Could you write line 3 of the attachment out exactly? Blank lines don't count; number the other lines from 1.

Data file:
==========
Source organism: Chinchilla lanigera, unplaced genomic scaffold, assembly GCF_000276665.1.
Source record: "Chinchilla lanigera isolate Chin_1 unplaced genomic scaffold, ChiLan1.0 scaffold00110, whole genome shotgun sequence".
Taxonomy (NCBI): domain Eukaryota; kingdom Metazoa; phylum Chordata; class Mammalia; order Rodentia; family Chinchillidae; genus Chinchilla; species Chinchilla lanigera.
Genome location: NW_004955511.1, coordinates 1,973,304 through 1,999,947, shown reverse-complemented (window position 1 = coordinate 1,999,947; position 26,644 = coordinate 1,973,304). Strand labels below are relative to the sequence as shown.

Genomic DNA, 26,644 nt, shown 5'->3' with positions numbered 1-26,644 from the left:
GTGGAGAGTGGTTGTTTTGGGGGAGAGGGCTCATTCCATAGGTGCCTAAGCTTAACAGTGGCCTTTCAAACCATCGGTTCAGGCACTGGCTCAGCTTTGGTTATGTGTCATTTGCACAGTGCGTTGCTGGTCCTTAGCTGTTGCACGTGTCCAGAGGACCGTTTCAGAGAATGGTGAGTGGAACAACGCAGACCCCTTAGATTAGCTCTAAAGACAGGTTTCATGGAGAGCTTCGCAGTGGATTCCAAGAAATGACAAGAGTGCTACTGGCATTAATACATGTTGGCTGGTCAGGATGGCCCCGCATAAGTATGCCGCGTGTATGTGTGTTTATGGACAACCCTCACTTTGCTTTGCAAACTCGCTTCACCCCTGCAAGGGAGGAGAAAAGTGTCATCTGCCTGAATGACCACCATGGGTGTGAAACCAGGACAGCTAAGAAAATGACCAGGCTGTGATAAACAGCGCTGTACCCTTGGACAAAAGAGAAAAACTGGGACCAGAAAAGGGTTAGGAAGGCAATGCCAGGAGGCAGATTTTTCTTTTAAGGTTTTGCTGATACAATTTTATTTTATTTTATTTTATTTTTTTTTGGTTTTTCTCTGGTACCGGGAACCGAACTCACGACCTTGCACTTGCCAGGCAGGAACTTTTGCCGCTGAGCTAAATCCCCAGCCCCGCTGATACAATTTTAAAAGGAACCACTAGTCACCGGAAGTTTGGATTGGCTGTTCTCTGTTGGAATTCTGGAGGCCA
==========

Taxonomy (NCBI): domain Eukaryota; kingdom Metazoa; phylum Chordata; class Mammalia; order Rodentia; family Chinchillidae; genus Chinchilla; species Chinchilla lanigera.